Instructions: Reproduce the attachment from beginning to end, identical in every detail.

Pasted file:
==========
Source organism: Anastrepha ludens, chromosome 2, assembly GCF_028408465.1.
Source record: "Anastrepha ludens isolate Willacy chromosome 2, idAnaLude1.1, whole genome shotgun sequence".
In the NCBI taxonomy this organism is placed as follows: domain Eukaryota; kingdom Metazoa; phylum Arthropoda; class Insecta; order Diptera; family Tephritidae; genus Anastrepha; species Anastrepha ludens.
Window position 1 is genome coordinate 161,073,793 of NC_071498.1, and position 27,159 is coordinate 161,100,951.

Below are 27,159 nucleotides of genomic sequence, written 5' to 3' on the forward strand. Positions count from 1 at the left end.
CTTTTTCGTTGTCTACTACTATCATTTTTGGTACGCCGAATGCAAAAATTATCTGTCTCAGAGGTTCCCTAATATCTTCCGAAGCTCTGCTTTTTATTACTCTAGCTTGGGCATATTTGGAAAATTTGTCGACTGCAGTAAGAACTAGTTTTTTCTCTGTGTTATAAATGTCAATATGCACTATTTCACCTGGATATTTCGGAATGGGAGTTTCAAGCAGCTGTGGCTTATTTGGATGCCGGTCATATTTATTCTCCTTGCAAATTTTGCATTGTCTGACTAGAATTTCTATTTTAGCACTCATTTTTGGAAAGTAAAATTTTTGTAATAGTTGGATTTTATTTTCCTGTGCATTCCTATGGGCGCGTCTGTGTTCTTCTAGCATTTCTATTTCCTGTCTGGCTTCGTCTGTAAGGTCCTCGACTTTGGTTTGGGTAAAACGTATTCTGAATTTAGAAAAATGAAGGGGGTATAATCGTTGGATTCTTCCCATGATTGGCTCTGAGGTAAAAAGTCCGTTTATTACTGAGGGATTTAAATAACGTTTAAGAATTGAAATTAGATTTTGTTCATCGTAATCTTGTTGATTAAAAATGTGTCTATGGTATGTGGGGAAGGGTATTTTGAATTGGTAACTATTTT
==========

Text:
Source organism: Anastrepha ludens, chromosome 2, assembly GCF_028408465.1.
Source record: "Anastrepha ludens isolate Willacy chromosome 2, idAnaLude1.1, whole genome shotgun sequence".
In the NCBI taxonomy this organism is placed as follows: domain Eukaryota; kingdom Metazoa; phylum Arthropoda; class Insecta; order Diptera; family Tephritidae; genus Anastrepha; species Anastrepha ludens.
Window position 1 is genome coordinate 161,073,793 of NC_071498.1, and position 27,159 is coordinate 161,100,951.

Below are 27,159 nucleotides of genomic sequence, written 5' to 3' on the forward strand. Positions count from 1 at the left end.
CTTTTTCGTTGTCTACTACTATCATTTTTGGTACGCCGAATGCAAAAATTATCTGTCTCAGAGGTTCCCTAATATCTTCCGAAGCTCTGCTTTTTATTACTCTAGCTTGGGCATATTTGGAAAATTTGTCGACTGCAGTAAGAACTAGTTTTTTCTCTGTGTTATAAATGTCAATATGCACTATTTCACCTGGATATTTCGGAATGGGAGTTTCAAGCAGCTGTGGCTTATTTGGATGCCGGTCATATTTATTCTCCTTGCAAATTTTGCATTGTCTGACTAGAATTTCTATTTTAGCACTCATTTTTGGAAAGTAAAATTTTTGTAATAGTTGGATTTTATTTTCCTGTGCATTCCTATGGGCGCGTCTGTGTTCTTCTAGCATTTCTATTTCCTGTCTGGCTTCGTCTGTAAGGTCCTCGACTTTGGTTTGGGTAAAACGTATTCTGAATTTAGAAAAATGAAGGGGGTATAATCGTTGGATTCTTCCCATGATTGGCTCTGAGGTAAAAAGTCCGTTTATTACTGAGGGATTTAAATAACGTTTAAGAATTGAAATTAGATTTTGTTCATCGTAATCTTGTTGATTAAAAATGTGTCTATGGTATGTGGGGAAGGGTATTTTGAATTGGTAACTATTTT